Cytomegalovirus pneumonia in an immunocompetent host with primary ciliary dyskinesia: A case report

Submitted: October 12, 2020
Accepted: April 14, 2021
Published: April 22, 2021
Abstract Views: 1206
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Authors

Primary ciliary dyskinesia (PCD) is an autosomal-recessive inherited disease caused by mutations in genes involved in ciliary structure and function leading to impaired mucociliary clearance and repeated or chronic, usually bacterial, infections of the upper and lower airways and decreased lung function and bronchiectasis. Cytomegalovirus (CMV) is a DNA virus that usually causes subclinical infection and in 10% of the patients causes a mononucleosis-like syndrome. CMV is a causative agent of serious illness in vulnerable immunocompromised groups such as transplant recipients, patients with immunodeficiency or malignancy and neonates. Life-threatening infection due to CMV, including CMV pneumonia, is not common in immunocompetent patients. In this report we describe a case of an otherwise immunocompetent woman, suffering from PCD, who developed severe CMV pneumonia.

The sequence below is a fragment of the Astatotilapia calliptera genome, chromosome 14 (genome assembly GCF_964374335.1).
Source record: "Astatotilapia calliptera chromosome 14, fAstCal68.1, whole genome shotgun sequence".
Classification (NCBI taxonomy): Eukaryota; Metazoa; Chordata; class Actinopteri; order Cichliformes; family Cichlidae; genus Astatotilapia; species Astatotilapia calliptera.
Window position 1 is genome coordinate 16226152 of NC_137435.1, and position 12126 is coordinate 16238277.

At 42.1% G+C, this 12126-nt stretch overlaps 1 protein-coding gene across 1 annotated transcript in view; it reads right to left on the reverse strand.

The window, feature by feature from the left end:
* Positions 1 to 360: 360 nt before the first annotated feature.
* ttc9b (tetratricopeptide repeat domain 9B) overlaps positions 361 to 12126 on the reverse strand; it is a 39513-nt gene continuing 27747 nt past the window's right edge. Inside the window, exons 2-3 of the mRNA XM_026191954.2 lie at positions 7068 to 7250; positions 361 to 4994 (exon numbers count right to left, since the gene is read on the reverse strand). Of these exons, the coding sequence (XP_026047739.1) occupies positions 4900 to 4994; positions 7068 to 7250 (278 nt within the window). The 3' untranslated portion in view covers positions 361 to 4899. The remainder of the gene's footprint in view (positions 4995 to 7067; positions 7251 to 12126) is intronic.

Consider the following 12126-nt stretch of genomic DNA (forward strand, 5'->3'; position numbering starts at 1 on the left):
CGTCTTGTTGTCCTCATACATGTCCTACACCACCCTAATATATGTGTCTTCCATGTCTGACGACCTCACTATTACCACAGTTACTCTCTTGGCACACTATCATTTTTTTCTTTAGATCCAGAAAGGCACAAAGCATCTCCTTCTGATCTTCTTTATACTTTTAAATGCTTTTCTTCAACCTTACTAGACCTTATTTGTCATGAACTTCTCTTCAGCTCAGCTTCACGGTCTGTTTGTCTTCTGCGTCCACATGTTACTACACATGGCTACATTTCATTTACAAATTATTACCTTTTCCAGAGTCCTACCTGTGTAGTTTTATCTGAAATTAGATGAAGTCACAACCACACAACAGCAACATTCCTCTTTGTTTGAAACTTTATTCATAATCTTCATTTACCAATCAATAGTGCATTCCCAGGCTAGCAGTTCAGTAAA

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Citations

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How to Cite

Georgakopoulou, Vasiliki Epameinondas, Dimitrios Mermigkis, Despoina Melemeni, Aikaterini Gkoufa, Christos Damaskos, Nikolaos Garmpis, Anna Garmpi, Nikolaos Trakas, and Xanthi Tsiafaki. 2021. “Cytomegalovirus Pneumonia in an Immunocompetent Host With Primary Ciliary Dyskinesia: A Case Report”. Monaldi Archives for Chest Disease 91 (3). https://doi.org/10.4081/monaldi.2021.1638.